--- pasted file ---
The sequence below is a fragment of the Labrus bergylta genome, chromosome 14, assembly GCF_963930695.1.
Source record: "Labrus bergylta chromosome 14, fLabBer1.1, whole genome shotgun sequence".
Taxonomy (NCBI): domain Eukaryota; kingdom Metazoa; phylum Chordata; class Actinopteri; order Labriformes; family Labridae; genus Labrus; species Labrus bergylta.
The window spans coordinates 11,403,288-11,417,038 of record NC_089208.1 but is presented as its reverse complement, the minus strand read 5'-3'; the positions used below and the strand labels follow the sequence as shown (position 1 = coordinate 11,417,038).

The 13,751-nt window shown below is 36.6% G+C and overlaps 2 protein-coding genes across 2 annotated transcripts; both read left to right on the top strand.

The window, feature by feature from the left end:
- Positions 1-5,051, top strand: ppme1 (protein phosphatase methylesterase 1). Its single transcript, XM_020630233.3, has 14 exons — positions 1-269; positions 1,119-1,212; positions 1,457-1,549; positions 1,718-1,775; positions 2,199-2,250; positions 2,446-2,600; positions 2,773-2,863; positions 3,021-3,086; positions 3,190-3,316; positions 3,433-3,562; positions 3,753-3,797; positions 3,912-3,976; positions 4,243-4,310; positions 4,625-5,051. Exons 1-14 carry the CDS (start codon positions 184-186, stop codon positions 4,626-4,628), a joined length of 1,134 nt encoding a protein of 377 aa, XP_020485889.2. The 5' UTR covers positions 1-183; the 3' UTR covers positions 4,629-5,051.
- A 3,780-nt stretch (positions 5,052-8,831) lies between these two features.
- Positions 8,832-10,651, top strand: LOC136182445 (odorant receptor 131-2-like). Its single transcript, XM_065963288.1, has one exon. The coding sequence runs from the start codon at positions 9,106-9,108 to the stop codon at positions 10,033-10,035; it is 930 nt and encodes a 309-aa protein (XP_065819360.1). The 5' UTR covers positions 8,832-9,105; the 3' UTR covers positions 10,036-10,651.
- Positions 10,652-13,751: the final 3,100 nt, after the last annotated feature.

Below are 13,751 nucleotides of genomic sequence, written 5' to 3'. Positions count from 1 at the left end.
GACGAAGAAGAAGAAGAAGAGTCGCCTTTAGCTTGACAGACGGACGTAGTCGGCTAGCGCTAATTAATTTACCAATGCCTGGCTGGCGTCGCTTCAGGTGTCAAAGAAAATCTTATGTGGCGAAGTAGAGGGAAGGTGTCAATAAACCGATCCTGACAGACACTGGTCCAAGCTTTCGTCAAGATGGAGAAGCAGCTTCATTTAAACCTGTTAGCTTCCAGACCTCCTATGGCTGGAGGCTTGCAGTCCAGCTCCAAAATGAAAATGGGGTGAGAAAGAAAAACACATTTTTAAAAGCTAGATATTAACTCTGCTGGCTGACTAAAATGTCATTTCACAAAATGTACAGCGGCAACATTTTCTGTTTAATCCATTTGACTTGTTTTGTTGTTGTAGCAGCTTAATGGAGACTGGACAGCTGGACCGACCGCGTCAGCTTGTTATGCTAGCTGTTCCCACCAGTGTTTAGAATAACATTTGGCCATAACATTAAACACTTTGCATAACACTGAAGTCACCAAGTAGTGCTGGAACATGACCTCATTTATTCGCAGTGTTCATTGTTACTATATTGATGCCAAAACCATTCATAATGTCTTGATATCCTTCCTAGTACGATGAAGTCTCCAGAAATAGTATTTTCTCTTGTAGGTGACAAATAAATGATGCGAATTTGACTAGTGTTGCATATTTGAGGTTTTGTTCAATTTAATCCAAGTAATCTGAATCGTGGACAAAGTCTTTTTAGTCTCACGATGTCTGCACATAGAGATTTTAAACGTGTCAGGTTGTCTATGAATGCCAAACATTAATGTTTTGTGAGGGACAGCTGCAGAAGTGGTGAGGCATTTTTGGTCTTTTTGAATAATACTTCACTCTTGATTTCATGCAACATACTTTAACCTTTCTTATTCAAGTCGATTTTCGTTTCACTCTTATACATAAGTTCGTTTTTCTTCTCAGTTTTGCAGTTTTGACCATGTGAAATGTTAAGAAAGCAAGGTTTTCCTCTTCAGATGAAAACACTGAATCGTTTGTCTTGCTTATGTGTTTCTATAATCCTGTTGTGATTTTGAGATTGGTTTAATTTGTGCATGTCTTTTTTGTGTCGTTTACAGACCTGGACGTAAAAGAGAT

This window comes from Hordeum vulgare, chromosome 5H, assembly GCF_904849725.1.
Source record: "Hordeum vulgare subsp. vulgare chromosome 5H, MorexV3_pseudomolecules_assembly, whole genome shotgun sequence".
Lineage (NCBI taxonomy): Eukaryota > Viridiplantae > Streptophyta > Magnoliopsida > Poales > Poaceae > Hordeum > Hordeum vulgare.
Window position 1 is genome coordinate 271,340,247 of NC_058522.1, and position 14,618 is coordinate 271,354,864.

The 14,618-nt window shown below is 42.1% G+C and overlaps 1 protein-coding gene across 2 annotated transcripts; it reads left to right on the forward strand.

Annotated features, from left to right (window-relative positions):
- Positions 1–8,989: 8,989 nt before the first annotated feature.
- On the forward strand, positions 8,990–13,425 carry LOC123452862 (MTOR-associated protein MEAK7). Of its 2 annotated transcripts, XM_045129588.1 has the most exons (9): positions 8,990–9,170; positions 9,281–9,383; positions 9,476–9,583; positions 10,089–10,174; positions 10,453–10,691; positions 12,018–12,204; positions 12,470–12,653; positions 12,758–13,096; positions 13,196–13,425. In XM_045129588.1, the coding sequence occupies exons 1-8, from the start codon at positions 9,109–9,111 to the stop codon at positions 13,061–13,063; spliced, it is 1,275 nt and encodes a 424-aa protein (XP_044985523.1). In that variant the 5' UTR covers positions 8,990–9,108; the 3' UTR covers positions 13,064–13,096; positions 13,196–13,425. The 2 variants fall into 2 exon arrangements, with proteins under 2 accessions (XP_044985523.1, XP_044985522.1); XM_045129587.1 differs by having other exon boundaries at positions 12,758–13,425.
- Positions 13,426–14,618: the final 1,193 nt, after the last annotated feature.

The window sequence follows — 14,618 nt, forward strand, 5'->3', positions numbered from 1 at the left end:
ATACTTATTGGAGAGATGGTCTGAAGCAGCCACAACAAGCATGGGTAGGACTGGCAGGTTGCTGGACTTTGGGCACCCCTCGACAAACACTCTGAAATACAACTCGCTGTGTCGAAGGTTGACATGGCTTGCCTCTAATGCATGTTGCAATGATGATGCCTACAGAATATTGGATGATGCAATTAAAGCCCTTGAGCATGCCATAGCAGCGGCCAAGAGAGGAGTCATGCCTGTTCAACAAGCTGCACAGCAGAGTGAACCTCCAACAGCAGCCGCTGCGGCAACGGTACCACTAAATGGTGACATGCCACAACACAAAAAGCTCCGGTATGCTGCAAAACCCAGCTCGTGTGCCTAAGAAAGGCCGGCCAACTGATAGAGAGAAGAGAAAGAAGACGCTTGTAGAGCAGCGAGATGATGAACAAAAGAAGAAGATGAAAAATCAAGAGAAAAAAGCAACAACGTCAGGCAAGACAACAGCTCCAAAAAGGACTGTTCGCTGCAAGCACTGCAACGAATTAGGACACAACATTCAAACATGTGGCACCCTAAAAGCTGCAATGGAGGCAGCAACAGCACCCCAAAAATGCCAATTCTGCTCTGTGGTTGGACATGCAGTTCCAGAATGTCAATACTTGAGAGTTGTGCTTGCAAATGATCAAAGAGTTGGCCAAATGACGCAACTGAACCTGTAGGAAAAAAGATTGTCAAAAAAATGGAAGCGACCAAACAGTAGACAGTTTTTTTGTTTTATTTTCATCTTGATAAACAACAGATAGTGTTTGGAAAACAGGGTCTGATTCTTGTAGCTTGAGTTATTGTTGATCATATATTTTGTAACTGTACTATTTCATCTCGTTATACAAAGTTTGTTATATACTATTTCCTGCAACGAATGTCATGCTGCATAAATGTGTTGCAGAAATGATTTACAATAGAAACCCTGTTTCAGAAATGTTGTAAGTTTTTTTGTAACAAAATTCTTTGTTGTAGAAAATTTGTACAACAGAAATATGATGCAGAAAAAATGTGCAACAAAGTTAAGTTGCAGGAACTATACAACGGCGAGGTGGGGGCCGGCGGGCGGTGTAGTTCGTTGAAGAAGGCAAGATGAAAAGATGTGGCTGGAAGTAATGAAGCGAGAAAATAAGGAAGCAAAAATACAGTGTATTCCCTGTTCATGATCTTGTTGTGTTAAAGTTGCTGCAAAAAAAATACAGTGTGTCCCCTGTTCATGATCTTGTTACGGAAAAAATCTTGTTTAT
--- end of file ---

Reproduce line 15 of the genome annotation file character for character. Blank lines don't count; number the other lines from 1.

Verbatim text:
Lineage (NCBI taxonomy): Eukaryota > Viridiplantae > Streptophyta > Magnoliopsida > Poales > Poaceae > Hordeum > Hordeum vulgare.